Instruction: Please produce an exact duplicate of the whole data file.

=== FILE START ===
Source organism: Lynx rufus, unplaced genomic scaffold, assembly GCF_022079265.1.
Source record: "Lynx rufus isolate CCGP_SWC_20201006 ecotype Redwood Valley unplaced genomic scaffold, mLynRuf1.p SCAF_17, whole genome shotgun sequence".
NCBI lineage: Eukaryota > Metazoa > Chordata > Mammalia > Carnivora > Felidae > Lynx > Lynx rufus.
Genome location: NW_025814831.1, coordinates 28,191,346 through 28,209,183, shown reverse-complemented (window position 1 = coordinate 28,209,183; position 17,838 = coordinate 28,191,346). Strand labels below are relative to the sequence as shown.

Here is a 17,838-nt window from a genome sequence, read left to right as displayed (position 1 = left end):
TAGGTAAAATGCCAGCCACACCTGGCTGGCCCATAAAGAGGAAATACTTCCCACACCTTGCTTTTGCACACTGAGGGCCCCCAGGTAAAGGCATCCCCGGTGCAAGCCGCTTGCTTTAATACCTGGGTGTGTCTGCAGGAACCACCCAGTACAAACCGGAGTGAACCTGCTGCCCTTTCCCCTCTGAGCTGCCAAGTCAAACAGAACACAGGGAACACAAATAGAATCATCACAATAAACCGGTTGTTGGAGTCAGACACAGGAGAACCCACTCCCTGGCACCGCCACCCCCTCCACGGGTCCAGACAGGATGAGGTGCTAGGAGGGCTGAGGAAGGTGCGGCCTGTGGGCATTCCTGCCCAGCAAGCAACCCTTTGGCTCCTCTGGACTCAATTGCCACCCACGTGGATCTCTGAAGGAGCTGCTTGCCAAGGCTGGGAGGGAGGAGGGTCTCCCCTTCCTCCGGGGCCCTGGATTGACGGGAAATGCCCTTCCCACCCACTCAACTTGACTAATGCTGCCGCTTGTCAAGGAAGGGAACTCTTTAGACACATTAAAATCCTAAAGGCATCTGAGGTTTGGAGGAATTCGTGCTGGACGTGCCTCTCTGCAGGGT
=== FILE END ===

Source organism: Lynx rufus, unplaced genomic scaffold, assembly GCF_022079265.1.
Source record: "Lynx rufus isolate CCGP_SWC_20201006 ecotype Redwood Valley unplaced genomic scaffold, mLynRuf1.p SCAF_17, whole genome shotgun sequence".
NCBI lineage: Eukaryota > Metazoa > Chordata > Mammalia > Carnivora > Felidae > Lynx > Lynx rufus.
Genome location: NW_025814831.1, coordinates 28,191,346 through 28,209,183, shown reverse-complemented (window position 1 = coordinate 28,209,183; position 17,838 = coordinate 28,191,346). Strand labels below are relative to the sequence as shown.

Here is a 17,838-nt window from a genome sequence, read left to right as displayed (position 1 = left end):
TAGGTAAAATGCCAGCCACACCTGGCTGGCCCATAAAGAGGAAATACTTCCCACACCTTGCTTTTGCACACTGAGGGCCCCCAGGTAAAGGCATCCCCGGTGCAAGCCGCTTGCTTTAATACCTGGGTGTGTCTGCAGGAACCACCCAGTACAAACCGGAGTGAACCTGCTGCCCTTTCCCCTCTGAGCTGCCAAGTCAAACAGAACACAGGGAACACAAATAGAATCATCACAATAAACCGGTTGTTGGAGTCAGACACAGGAGAACCCACTCCCTGGCACCGCCACCCCCTCCACGGGTCCAGACAGGATGAGGTGCTAGGAGGGCTGAGGAAGGTGCGGCCTGTGGGCATTCCTGCCCAGCAAGCAACCCTTTGGCTCCTCTGGACTCAATTGCCACCCACGTGGATCTCTGAAGGAGCTGCTTGCCAAGGCTGGGAGGGAGGAGGGTCTCCCCTTCCTCCGGGGCCCTGGATTGACGGGAAATGCCCTTCCCACCCACTCAACTTGACTAATGCTGCCGCTTGTCAAGGAAGGGAACTCTTTAGACACATTAAAATCCTAAAGGCATCTGAGGTTTGGAGGAATTCGTGCTGGACGTGCCTCTCTGCAGGGT